Stress in Children: Mouse Dads Pass on Anxiety to Their Offspring Through Sperm

Even sperm can get stressed out sometimes. MANAN VATSYAYANA/AFP/Getty Images

Sperm is far more temperamental than we thought. A new study suggests that even the slightest bit of stress can affect its genetic makeup and cause men to pass on this stress to their children. This may explain generations of generally stressed-out kids, but don’t panic—we may be able to stop it.

The link between stress and sperm has been previously identified, but what researchers did not know was whether this link could be prevented. In a new study presented at the Neuroscience 2017 conference in Philadelphia, scientists may have finally answered this question, potentially saving a generation from inheriting their fathers’ anxieties.

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The research began by looking at the physical makeup of the reproductive system of male mice. The team specifically focused on the caput epididymis, an area of the male reproductive tract where sperm cells mature—think of it as a sperm nursery. Here, they eliminated a stress-hormone receptor called the glucocorticoid receptor and noted that doing so stopped stress from being genetically passed on to future offspring via sperm.

To test this, the researchers placed mice fathered by chronically stressed-out dads near the scent of a predator. Mice of stressed-out dads who did not have their glucocorticoid receptor eliminated went on to overproduce the stress hormone corticosterone when in the presence of the predator odor. However, mice of chronically stressed-out dads that were genetically altered so that they did not have the glucocorticoid receptor had a normal reaction to the predator's scent.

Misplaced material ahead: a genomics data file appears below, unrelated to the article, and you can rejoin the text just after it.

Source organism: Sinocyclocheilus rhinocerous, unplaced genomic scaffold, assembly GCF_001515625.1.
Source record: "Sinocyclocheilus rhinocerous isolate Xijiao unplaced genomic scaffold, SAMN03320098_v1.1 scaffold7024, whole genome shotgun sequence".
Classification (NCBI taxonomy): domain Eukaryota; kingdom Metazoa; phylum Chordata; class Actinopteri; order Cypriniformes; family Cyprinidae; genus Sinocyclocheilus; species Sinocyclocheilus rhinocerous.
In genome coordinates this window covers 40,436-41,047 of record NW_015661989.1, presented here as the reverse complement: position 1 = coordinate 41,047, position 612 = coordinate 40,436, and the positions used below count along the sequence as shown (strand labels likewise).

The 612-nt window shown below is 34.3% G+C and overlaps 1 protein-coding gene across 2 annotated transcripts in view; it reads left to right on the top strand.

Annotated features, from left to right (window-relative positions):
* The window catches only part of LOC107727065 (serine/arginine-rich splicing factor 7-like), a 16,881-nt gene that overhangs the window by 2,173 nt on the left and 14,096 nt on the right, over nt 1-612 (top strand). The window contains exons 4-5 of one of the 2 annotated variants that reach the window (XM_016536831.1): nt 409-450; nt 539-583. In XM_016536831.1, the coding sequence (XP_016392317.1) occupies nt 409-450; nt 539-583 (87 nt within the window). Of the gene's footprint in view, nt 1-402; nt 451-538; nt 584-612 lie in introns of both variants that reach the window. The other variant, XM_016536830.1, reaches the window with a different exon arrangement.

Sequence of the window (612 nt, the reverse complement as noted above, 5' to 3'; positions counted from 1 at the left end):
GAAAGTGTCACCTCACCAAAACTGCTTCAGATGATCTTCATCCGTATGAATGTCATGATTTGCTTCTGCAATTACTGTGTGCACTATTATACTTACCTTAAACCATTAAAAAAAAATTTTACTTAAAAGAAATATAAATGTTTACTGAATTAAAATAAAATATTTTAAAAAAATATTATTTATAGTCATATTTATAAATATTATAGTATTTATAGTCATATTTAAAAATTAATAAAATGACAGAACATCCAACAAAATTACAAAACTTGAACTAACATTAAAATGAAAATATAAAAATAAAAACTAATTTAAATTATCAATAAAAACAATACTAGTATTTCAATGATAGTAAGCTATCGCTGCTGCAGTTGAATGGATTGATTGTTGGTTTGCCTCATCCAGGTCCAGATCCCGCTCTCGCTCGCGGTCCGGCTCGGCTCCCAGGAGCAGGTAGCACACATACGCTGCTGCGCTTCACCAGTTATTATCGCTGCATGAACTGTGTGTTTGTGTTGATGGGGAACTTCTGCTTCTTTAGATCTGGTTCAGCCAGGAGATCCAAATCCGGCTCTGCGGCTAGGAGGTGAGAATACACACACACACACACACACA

“These studies suggest that paternal experiences can have lasting changes on the germline and future offspring brain development, and offer an exciting novel mechanism by which the environment can dynamically regulate sperm epigenetic marks,” the study concluded.

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Past research on sperm has showed that stress not only alters sperm cells but also degrades them while doing so. A 2014 study from Columbia University Mailman School of Public Health found that psychological stress affected sperm and semen concentration, appearance and overall ability to fertilize an egg.

Although this research was conducted on mice, the team highlights that the same mechanisms are seen in human sperm. The next step is to see whether or not human sperm produces the same stress reactions as the mouse sperm, and they plan to test this in a most ingenious manner—through the old-fashioned donation of particularly stressed-out college students. If the same results are seen in humans, it could present a way to prevent passing on stress, allowing children to get stressed out for their own problems, not their fathers'.